** DELAY GRATIFICATION by Graham White**

If I were asked for a description to the key to success, I would say "Delayed Gratification".  Every concept of success is tied into some form of Delayed Gratification.

The problem is, we live in a world of Instant Gratification:

  • Instant News
  • Instant Dinners
  • Buying on Credit
  • Instant Millionaires
  • Overnight Celebrity
  • Fast Food
  • High Speed Internet
  • Movies On Demand

With everything available on demand, how can we learn to develop the things that take time?

  • Character
  • Loyalty
  • Empathy
  • Discipline
  • Courage
  • Strong Work Ethic
  • Patience
  • Self-Control
  • Contentment

Watching the coverage of the War on Iraq, I was struck with the reporters constantly asking the question, "How long will the war last?", the response being, "As long as it takes."  As the war looked like it was nearing an end, the question changed to, "What type of infrastructure is going to be put in place to run the country?", the response being, "The war isn't even over yet.  The question is premature."

Our desire for immediacy ultimately costs us the very thing we are seeking.  

  • Instantly satisfying our stomach makes us fat
  • Instantly satisfying our material desires makes us broke
  • Instantly satisfying our sexual desires leads to divorce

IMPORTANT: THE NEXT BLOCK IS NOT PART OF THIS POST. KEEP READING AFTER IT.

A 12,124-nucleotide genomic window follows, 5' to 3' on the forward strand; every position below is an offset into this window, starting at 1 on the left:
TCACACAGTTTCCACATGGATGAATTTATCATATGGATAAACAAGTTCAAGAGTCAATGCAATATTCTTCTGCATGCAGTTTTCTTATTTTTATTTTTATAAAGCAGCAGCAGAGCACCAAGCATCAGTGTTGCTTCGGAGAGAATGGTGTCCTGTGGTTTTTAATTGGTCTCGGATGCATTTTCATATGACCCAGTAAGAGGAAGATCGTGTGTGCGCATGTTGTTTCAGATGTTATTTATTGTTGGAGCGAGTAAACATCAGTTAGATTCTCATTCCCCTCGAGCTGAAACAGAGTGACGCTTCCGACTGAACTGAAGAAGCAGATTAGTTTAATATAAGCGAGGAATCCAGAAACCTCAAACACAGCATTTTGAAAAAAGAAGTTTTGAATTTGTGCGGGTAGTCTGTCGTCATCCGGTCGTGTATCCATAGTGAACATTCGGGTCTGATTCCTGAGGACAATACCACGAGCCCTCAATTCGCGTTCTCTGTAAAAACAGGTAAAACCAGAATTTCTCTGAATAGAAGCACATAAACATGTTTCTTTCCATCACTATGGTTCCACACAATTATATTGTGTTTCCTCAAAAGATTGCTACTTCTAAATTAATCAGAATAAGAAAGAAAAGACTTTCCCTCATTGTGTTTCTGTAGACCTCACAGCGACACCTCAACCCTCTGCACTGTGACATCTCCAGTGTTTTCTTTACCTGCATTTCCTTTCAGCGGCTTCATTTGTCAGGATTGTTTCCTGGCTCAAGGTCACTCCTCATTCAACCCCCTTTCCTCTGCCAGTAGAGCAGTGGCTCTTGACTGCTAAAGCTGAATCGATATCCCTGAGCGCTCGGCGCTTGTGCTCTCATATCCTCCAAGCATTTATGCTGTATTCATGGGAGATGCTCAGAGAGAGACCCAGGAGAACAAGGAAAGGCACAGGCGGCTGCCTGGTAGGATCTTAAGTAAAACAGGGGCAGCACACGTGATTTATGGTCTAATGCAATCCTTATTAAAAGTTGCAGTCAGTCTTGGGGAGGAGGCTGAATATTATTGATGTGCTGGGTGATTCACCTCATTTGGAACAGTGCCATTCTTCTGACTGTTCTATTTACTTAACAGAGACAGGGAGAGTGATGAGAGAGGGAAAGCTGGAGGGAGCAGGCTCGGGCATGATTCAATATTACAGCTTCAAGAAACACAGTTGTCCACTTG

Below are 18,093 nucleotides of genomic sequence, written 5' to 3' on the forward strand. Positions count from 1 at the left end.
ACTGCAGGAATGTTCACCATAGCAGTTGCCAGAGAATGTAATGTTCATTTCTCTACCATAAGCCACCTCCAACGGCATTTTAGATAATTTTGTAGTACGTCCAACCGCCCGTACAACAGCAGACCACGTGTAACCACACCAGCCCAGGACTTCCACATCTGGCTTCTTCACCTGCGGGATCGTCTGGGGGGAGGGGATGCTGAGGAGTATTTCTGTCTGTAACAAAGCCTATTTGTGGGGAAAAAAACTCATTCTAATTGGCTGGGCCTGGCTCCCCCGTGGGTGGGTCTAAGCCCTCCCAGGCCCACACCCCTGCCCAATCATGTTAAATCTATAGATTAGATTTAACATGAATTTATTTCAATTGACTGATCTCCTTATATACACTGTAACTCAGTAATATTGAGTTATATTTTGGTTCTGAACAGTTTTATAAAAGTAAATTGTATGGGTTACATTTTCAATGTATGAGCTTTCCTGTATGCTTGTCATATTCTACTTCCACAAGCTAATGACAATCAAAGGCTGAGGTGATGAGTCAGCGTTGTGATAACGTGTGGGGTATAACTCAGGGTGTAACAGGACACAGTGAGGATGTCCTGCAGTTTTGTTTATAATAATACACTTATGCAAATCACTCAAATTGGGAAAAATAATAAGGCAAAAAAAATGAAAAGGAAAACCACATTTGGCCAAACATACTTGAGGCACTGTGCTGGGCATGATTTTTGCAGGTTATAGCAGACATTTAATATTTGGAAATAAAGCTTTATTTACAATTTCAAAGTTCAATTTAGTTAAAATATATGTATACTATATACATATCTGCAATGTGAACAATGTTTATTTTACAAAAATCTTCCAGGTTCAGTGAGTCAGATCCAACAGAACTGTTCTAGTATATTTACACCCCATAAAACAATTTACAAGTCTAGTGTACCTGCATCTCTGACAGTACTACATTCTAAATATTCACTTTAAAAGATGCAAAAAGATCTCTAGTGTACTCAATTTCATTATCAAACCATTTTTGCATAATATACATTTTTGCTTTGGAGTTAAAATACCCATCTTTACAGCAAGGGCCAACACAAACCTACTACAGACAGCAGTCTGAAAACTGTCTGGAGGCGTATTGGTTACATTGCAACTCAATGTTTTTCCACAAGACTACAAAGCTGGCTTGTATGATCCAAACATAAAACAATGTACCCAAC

• Instantly satisfying our desire for money leads to unfulfilling work
  • Instantly satisfying our ego offends our peers
  • Instantly satisfying our immediate focus leads to disorder
  • Overall, instant a life of instant gratification leads to a shallow, hollow, disconnected and impersonal existence.

In the book "Emotional Intelligence", Daniel Goleman talks about a study of 4 year olds who were told that if they could wait 15 minutes to eat the cookie on the table in the room, they would get two.  The children from that test were tracked and a survey was taken of their success in life at age 18.  That single test was the greatest predictor of their success in school, popularity with peers and students and estimation of their future success.  Guess which group, the ones who waited 15 minutes or the ones who ate the cookie without waiting, went on to be highly successful?

Unless you endure severe consequences, chances are you aren't going to change your gratifying behavior overnight.  If you eat to satisfy your emotional needs, you won't stop because you tell yourself you need to delay gratification, but there are things you can begin to change.

You can begin to wait.  Push yourself just a little bit longer.  Take the important first steps in overcoming your weak area.   Set up consequences that are more painful than the gratification is worth.  

Become aware of the things you do to instantly gratify your needs.  Determine that you will become more successful and take small, easy steps towards changing the way you behave.  Take your time, be prepared to fail, but focus on your end goal and what it is going to provide you with once you achieve your objective.

Graham White